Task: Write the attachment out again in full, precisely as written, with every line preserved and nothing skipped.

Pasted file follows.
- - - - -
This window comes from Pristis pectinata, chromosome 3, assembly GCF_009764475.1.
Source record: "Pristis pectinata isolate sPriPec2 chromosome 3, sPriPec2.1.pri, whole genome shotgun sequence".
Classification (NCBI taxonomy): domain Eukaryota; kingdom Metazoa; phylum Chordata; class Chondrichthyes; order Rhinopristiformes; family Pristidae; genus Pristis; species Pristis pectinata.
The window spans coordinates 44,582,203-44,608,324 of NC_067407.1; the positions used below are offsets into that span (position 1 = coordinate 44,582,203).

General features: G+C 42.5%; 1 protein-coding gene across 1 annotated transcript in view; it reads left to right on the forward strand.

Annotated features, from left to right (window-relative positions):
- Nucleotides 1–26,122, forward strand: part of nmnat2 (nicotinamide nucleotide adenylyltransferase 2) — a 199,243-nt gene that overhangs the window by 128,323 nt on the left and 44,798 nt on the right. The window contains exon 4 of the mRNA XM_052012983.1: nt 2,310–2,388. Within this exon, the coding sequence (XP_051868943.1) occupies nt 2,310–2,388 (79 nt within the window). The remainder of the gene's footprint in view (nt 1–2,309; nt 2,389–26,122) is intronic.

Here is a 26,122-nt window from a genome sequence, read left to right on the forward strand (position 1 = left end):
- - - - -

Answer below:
This window comes from Pristis pectinata, chromosome 3, assembly GCF_009764475.1.
Source record: "Pristis pectinata isolate sPriPec2 chromosome 3, sPriPec2.1.pri, whole genome shotgun sequence".
Classification (NCBI taxonomy): domain Eukaryota; kingdom Metazoa; phylum Chordata; class Chondrichthyes; order Rhinopristiformes; family Pristidae; genus Pristis; species Pristis pectinata.
The window spans coordinates 44,582,203-44,608,324 of NC_067407.1; the positions used below are offsets into that span (position 1 = coordinate 44,582,203).

General features: G+C 42.5%; 1 protein-coding gene across 1 annotated transcript in view; it reads left to right on the forward strand.

Annotated features, from left to right (window-relative positions):
- Nucleotides 1–26,122, forward strand: part of nmnat2 (nicotinamide nucleotide adenylyltransferase 2) — a 199,243-nt gene that overhangs the window by 128,323 nt on the left and 44,798 nt on the right. The window contains exon 4 of the mRNA XM_052012983.1: nt 2,310–2,388. Within this exon, the coding sequence (XP_051868943.1) occupies nt 2,310–2,388 (79 nt within the window). The remainder of the gene's footprint in view (nt 1–2,309; nt 2,389–26,122) is intronic.

Here is a 26,122-nt window from a genome sequence, read left to right on the forward strand (position 1 = left end):